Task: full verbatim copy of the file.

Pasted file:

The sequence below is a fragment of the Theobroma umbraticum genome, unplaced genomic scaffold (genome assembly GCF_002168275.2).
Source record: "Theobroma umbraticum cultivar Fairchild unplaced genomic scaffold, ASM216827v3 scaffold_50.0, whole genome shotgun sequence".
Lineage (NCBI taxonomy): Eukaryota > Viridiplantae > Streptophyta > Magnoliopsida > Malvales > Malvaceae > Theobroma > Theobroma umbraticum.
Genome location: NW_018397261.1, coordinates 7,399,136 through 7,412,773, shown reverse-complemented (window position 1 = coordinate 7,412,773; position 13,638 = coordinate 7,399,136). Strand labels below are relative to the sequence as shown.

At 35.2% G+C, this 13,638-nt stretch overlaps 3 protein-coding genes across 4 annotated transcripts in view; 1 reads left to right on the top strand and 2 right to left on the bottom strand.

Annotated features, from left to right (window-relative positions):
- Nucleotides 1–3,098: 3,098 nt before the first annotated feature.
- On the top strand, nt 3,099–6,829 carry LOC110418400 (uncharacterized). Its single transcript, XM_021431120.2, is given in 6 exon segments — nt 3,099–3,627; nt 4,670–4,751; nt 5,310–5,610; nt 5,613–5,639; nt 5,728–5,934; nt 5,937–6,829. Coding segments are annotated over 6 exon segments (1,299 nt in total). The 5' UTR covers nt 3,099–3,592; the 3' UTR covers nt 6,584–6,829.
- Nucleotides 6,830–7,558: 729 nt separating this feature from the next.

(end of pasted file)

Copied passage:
The sequence below is a fragment of the Theobroma umbraticum genome, unplaced genomic scaffold (genome assembly GCF_002168275.2).
Source record: "Theobroma umbraticum cultivar Fairchild unplaced genomic scaffold, ASM216827v3 scaffold_50.0, whole genome shotgun sequence".
Lineage (NCBI taxonomy): Eukaryota > Viridiplantae > Streptophyta > Magnoliopsida > Malvales > Malvaceae > Theobroma > Theobroma umbraticum.
Genome location: NW_018397261.1, coordinates 7,399,136 through 7,412,773, shown reverse-complemented (window position 1 = coordinate 7,412,773; position 13,638 = coordinate 7,399,136). Strand labels below are relative to the sequence as shown.

At 35.2% G+C, this 13,638-nt stretch overlaps 3 protein-coding genes across 4 annotated transcripts in view; 1 reads left to right on the top strand and 2 right to left on the bottom strand.

Annotated features, from left to right (window-relative positions):
- Nucleotides 1–3,098: 3,098 nt before the first annotated feature.
- On the top strand, nt 3,099–6,829 carry LOC110418400 (uncharacterized). Its single transcript, XM_021431120.2, is given in 6 exon segments — nt 3,099–3,627; nt 4,670–4,751; nt 5,310–5,610; nt 5,613–5,639; nt 5,728–5,934; nt 5,937–6,829. Coding segments are annotated over 6 exon segments (1,299 nt in total). The 5' UTR covers nt 3,099–3,592; the 3' UTR covers nt 6,584–6,829.
- Nucleotides 6,830–7,558: 729 nt separating this feature from the next.